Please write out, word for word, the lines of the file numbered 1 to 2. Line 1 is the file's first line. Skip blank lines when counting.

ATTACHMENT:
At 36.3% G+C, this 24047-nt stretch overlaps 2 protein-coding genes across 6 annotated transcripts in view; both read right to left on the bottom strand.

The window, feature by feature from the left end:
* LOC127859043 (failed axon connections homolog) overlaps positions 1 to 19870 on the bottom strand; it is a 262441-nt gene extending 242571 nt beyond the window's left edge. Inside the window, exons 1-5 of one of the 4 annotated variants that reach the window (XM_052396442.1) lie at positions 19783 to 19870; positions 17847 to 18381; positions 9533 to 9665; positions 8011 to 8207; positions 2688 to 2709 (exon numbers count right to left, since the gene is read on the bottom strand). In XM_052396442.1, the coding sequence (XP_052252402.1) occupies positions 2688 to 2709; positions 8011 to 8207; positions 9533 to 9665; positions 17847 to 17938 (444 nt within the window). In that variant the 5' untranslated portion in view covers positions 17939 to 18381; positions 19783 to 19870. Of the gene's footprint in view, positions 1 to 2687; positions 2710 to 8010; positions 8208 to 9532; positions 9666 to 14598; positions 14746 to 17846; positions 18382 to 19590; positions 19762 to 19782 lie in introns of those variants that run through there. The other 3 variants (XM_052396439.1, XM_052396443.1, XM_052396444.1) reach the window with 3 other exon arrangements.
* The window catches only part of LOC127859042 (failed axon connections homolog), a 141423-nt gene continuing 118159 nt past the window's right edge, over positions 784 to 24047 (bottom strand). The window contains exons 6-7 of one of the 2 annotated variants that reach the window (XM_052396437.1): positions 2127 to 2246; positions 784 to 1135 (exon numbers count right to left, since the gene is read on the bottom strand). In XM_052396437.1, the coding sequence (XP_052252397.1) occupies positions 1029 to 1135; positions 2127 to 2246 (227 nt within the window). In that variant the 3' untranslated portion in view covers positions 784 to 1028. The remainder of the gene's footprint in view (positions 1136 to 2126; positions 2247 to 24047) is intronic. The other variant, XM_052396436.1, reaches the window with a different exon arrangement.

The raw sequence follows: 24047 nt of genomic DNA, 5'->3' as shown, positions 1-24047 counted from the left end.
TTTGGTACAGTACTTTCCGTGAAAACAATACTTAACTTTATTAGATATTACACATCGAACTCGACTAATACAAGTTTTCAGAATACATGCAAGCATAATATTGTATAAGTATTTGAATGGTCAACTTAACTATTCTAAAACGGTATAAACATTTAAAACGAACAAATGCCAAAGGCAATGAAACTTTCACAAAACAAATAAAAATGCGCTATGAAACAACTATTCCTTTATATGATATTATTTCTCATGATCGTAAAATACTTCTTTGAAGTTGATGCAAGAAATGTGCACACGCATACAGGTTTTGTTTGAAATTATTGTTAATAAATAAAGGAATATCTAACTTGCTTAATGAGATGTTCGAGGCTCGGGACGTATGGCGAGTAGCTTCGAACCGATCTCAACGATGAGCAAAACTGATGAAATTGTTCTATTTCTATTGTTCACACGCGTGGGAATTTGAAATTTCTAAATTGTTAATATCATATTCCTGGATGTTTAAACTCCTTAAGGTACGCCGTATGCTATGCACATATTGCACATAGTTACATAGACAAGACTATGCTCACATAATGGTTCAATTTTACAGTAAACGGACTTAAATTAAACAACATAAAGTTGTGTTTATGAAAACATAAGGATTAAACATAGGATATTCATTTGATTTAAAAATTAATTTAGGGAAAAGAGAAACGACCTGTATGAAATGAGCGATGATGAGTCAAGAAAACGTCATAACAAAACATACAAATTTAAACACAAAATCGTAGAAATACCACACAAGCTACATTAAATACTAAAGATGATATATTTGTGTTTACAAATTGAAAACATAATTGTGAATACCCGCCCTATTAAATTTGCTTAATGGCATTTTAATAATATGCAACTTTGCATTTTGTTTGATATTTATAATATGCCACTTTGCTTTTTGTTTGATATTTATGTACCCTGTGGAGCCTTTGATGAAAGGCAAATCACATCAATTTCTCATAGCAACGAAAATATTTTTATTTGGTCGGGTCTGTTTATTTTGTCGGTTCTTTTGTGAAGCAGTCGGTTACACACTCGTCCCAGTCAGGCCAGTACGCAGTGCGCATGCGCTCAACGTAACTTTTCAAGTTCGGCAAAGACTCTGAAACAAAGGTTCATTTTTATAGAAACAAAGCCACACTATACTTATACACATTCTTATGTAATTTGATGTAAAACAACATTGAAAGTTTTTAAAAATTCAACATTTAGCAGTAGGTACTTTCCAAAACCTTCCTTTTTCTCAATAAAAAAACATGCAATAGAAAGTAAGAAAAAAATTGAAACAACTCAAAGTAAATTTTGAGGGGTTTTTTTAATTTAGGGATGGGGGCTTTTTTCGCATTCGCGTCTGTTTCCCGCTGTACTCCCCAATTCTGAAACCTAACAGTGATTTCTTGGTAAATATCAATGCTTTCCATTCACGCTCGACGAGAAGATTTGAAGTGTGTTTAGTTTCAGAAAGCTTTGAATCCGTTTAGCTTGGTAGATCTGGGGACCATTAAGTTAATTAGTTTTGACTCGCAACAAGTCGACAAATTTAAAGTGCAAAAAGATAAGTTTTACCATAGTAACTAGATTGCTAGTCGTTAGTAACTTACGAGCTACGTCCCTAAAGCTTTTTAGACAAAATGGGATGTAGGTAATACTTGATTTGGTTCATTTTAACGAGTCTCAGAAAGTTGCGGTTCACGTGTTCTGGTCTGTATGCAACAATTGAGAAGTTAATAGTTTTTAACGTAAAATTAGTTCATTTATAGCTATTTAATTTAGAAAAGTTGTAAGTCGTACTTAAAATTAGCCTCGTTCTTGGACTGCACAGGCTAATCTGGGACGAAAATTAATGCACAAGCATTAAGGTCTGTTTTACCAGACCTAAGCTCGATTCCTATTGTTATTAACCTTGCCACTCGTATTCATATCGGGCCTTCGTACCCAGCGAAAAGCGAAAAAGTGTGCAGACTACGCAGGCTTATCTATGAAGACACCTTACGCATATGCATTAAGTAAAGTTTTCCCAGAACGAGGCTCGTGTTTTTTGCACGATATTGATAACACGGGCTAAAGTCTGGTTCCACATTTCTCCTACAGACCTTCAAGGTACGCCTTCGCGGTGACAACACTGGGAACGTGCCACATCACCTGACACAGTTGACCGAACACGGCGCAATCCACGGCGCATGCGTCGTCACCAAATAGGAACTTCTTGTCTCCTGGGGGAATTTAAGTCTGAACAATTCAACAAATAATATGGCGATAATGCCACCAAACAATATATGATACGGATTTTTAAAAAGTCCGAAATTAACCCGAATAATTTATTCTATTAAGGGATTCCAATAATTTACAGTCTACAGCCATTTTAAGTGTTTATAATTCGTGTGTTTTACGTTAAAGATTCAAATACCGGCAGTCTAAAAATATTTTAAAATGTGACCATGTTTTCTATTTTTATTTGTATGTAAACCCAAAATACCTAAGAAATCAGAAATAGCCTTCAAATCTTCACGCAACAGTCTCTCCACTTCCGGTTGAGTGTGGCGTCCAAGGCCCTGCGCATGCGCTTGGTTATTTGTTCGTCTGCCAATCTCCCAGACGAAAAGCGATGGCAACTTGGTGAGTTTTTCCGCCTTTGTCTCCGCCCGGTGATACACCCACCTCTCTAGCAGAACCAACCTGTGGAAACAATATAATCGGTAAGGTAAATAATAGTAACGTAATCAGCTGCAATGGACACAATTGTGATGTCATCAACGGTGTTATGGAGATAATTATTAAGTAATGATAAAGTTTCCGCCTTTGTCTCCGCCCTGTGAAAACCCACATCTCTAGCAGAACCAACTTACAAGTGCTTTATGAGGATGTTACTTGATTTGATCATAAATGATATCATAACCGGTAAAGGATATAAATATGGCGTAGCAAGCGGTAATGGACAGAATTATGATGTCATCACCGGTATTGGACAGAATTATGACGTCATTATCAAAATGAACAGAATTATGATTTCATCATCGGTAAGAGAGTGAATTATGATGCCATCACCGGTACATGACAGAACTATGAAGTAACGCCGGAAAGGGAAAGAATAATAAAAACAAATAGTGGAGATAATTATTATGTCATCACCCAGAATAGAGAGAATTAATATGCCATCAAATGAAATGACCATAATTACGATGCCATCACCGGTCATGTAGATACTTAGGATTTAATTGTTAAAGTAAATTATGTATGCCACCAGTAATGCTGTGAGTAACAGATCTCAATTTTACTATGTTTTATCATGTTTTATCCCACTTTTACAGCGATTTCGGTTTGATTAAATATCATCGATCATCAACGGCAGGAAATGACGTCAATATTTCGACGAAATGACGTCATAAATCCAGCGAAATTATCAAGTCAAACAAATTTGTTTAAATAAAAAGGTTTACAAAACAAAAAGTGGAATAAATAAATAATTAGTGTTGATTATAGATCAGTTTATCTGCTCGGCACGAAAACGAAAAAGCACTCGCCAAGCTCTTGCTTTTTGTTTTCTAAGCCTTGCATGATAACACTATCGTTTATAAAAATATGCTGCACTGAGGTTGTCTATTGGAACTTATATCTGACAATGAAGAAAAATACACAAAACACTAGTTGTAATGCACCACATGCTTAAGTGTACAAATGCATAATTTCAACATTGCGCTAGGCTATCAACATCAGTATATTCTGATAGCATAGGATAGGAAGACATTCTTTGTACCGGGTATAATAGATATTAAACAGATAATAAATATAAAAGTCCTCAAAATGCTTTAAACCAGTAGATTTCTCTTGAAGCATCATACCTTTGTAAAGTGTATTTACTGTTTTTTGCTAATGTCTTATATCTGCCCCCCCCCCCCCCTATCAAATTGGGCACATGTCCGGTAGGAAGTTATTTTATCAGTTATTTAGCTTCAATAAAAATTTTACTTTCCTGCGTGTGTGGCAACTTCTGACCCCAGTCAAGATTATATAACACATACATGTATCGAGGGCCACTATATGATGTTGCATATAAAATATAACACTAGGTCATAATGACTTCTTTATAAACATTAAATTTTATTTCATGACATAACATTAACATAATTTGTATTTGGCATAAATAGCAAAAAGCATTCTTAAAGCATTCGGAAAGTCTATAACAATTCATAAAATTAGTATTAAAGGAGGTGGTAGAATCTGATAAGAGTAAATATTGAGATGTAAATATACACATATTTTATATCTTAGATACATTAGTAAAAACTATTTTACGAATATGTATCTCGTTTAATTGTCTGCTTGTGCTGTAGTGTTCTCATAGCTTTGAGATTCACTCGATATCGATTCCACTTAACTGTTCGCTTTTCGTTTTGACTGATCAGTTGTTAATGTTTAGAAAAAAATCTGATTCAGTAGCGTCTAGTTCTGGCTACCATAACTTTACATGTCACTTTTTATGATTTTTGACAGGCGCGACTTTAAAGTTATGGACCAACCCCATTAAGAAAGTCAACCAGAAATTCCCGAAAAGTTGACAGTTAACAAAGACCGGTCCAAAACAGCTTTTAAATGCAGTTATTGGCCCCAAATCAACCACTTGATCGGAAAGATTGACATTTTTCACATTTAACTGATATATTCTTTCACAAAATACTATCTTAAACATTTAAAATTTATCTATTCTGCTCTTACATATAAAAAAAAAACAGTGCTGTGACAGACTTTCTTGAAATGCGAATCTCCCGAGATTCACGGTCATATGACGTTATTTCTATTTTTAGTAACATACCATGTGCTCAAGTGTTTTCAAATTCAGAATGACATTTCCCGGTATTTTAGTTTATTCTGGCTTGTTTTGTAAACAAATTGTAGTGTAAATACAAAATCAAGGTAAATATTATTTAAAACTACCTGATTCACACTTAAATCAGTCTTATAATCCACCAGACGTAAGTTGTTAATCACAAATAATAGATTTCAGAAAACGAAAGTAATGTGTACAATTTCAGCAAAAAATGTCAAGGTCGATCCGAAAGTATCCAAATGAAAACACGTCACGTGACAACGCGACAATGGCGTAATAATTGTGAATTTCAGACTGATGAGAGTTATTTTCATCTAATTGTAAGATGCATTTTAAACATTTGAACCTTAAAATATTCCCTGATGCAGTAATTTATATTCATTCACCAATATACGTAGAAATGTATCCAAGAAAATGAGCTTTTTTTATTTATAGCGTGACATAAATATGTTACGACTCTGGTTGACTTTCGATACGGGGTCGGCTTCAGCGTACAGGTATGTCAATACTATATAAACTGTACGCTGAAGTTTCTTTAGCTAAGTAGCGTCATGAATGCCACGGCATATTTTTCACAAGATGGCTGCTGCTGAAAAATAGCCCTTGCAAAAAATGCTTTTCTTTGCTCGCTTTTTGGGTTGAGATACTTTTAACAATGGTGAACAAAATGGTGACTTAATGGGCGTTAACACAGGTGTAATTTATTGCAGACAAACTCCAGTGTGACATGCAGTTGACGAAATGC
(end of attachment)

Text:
At 36.3% G+C, this 24047-nt stretch overlaps 2 protein-coding genes across 6 annotated transcripts in view; both read right to left on the bottom strand.

The window, feature by feature from the left end: